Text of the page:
Godfather Charles bought Emily and Elias fishing poles. The tide was all wrong and the terns plunging above the bluefish were far out of range of our limited flotilla of dinghy and kayaks. Casting is a skill totally new to them, and as they reeled the lure back in it invariably dragged along the bottom. I figured we'd use the time to get accustomed to the rods and reels and after a few casts they'd tire and move on to other pursuits. I certainly didn't expect them to catch anything besides the bottom or seaweed.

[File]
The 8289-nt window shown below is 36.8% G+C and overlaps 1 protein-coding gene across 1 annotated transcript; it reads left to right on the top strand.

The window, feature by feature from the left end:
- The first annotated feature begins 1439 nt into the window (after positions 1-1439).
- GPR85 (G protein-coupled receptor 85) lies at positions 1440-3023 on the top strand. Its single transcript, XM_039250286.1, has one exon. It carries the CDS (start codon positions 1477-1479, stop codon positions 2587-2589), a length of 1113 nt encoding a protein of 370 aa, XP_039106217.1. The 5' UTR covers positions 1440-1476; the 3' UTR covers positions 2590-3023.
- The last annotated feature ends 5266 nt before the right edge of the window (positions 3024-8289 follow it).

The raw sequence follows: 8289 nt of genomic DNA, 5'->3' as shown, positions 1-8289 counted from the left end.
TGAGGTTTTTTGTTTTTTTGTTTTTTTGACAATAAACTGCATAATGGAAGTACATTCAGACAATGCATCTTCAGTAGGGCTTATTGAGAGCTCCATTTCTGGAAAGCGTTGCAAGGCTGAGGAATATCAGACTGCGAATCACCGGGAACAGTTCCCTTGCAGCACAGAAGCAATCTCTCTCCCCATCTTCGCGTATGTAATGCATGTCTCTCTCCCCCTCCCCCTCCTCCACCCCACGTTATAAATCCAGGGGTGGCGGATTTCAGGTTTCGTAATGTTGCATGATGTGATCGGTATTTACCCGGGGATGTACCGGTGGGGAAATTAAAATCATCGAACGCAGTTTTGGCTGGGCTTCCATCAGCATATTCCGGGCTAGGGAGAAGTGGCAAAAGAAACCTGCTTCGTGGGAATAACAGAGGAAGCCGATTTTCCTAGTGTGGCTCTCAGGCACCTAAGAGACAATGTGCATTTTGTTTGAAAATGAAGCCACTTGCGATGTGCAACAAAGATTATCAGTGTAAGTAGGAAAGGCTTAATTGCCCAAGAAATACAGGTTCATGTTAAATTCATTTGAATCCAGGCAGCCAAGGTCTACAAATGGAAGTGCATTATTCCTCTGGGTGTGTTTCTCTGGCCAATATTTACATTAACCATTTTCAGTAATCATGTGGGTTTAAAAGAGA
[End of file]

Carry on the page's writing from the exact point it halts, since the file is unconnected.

Elias hooked a quahog.
The odds of catching a hard-shelled clam with this technique are approximately as remote as me winning Megabucks (and I don't play). Nonetheless as I helped Elias reel in a bluefish spoon that I thought to be fouled on rockweed, in came a bivalve with one of the prongs of the hook wedged securely between the lips of the small portion of the shell that protrudes above the sandy bottom. I had worked over that stretch of sand the two days before for the clambake and somehow missed this quahog. It took a great effort to pry loose the hook from what is, for all I know, the only successful catch and release of a clam with rod and reel in the annals of New England fishing.
Maybe next time he will land a lobster. Stranger things have happened.